By Benjamin Leatherman
By Glenn BurnSilver
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By Roger Calamaio
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By Brian Palmer
Willie Nelson turned 70-years-old this past April 30. Seems like Willie's been an old, grizzled cowboy staring down the apocalypse for at least 35 years -- "Blue Eyes Crying in the Rain" and "Help Me Make it Through the Night" were not young-man music -- but he's officially old now, a survivor, a wise, all-knowing country-music warrior. Which means, of course, that the rush to treat him like a red-bandana-wearing museum piece, a relic in the vault, is in full swing.
It seems to be the season to flood the market with celebrations of the Red-Headed Stranger. These include The Essential Willie Nelson, one in an ongoing series of releases by Sony Music to deify its veteran artists; Crazy: The Demo Sessions, featuring a young Willie strumming tunes made famous by Patsy Cline, Ray Price and others in the early 1960s; and Willie Nelson and Friends: Live and Kickin', an album of live duets with Shania Twain, Elvis Costello, Norah Jones and a host of contemporary artists compiled from a USA cable-television special.
Nelson, however, has never been one to live in the past, moving from jacket-and-tie Nashville singer to burned-out Austin rebel to massive pop superstar to target of the IRS to icon who continues to perform. Despite the rearward-looking accolades he's getting now, however, Nelson's still moving forward, finding ways to build on his roughneck persona and shape the country mainstream. And here's where the real celebration of Nelson's elder status should commence: "Beer For My Horses," Nelson's duet with superstar rabble-rouser Toby Keith, is a great anthem, the best breakout single on country radio in ages. Yes, Willie's a bona fide star this week.
Keith, in his post-September 11 fervor, became the official mouthpiece for conservative fans last year with his "Courtesy of Red, White and Blue (The Angry American)" and its famed sentiment "You'll be sorry/That you messed with The U.S. of A./'Cause we'll put a boot in your ass/It's the American way." In the subsequent media exposure, Keith came off as alienating and shallow, a jingoistic jingler rather than a pickup-driving everyman.
He needed credibility, and fast. He recruited Nelson to write and record "Beer For My Horses" with him last summer, and the song sat, virtually unnoticed, a third of the way into Unleashed, Keith's album that used "Courtesy of the Red, White & Blue" as its lead track. Eventually, though, Dreamworks, Keith's label, and radio programmers discovered it; this week, it's the top single on country radio, according to Billboard,and is threatening to leap into the top 20 of the pop chart. In Phoenix, country station KNIX is playing it nearly 50 times a week, according to the station.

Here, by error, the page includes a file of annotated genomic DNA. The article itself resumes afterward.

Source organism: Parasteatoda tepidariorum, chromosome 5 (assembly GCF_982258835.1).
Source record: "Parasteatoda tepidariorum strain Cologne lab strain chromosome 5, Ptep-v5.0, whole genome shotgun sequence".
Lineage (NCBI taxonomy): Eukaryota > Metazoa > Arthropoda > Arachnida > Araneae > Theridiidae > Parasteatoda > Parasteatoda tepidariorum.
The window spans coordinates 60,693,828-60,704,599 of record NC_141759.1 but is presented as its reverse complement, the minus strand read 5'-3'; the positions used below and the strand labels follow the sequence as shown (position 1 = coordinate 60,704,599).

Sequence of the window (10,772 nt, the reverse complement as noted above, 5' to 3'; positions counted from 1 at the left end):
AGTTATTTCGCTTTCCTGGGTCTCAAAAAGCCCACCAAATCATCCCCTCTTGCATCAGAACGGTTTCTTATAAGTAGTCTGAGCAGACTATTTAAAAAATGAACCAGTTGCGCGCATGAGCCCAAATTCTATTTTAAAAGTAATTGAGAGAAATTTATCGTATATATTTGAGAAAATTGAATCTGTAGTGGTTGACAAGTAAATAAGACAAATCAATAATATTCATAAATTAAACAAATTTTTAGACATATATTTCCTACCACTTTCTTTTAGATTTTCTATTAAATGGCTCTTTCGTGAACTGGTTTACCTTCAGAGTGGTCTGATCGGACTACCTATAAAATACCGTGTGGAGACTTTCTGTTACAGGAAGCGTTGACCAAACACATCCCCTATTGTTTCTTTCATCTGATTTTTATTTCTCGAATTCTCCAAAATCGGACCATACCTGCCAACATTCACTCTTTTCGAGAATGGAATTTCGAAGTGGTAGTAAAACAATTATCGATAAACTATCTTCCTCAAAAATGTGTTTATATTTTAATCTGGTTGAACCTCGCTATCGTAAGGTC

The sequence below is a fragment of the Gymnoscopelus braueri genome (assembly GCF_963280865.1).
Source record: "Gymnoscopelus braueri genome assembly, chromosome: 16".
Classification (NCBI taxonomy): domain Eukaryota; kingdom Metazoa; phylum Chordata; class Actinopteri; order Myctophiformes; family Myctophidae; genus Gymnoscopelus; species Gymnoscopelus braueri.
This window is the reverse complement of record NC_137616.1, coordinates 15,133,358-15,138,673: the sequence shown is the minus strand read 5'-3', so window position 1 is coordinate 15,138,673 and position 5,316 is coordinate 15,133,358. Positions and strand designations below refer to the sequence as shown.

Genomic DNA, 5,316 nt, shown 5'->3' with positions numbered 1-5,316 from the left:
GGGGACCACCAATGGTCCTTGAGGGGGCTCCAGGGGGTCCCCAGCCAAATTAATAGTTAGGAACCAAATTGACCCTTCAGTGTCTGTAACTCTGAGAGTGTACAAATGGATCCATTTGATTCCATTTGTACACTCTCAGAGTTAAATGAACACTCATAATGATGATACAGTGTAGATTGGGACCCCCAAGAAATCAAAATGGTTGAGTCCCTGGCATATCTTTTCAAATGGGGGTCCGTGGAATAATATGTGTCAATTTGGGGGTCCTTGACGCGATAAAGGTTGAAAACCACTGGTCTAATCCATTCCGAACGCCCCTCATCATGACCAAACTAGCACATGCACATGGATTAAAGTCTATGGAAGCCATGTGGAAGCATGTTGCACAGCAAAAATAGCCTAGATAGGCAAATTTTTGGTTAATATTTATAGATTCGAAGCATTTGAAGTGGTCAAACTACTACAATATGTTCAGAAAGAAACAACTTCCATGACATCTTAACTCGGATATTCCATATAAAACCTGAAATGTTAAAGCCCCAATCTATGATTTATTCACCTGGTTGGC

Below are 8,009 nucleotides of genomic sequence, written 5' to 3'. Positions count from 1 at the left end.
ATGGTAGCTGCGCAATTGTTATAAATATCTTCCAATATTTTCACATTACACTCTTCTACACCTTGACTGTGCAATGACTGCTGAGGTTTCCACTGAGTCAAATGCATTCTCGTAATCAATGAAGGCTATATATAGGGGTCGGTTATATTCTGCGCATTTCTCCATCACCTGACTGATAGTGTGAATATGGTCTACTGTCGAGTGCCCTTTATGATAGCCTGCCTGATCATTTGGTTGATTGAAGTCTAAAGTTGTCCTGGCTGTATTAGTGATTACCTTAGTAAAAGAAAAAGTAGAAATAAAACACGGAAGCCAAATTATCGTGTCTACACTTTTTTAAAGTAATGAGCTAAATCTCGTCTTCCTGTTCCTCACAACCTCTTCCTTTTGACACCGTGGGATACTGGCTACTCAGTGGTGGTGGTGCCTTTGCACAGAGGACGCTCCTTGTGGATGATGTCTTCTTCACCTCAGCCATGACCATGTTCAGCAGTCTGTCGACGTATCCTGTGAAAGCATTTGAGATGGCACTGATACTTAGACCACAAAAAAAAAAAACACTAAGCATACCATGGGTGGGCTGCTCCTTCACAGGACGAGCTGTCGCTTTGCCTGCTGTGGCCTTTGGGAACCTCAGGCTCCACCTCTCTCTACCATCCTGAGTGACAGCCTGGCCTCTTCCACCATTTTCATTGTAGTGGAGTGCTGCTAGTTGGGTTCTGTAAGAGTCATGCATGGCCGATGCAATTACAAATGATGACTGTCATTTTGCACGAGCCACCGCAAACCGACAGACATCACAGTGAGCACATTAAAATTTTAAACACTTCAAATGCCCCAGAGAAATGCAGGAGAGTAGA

Keith may have been able to find an audience for the song on his own -- the three-and-half-minute, rollicking tune is filled with hooks and an engaging Western posse motif. But his opening stanza is too much like "Angry American," with its anger over current events. Country singer doesn't like what he sees on TV. Big deal.
Then it's Willie's turn. Suddenly, the song is transported to the high plains of the 1890s. The song begins to take on a transcendence. "They told my pappy, back in my day, son/A man had to answer for the wicked things he done," Willie sings in a low but stern voice. Its rasp sounds well earned, and the antiquated round-em-up and hang em tale is chilling as a result. The gravitas is effortless. He's the retired outlaw on the hill, contemplating the wrath of the modern world and channeling retribution toward all that riff-raff and those conspiring, invisible terrorists. Later, when Keith calls for "the long arm of the law" to "put a few more in the ground," Nelson promises to "send em all to their maker, and he'll settle them down." When Bush says something like that, it sounds like an idle threat; when monotone Willie says it, it sounds like a done deed.
When Keith and Nelson share the mike, the song segues into a badass celebration of vigilante justice, cashing in on Willie's vow to "meet back at the local saloon." "We'll raise up our glasses against evil forces/Singing whiskey for my men/Beer for my horses." That chorus is so completely respectful of country & western orthodoxy, you can almost taste the dust on the bar and the sweat in the glass.
"Beer For My Horses" builds on Nelson's undying gift for appropriation, something Keith must have counted on when he made the approach. Save for perhaps Frank Sinatra and Barbra Streisand, Nelson is pop music's great interpreter. He controls every composition he touches, his and everybody else's. Seek out 1978's Stardustand 1979's Willie Nelson Sings Kristofferson, and once you absorb those records, you'll never hear "Me and Bobby McGee" or "Someone to Watch Over Me" in quite the same way again.
The rush to shower Willie Nelson with honors will no doubt continue -- the 75th birthday bash may be even more intense. Next comes the singer's own tea party, a just-released album of new material recorded with Price, a longtime friend and collaborator, called Run That By Me One More Time. But fans should definitely take solace in knowing that Nelson will continue to build his legacy his own way. "Beer For My Horses," in that regard, is a revelation.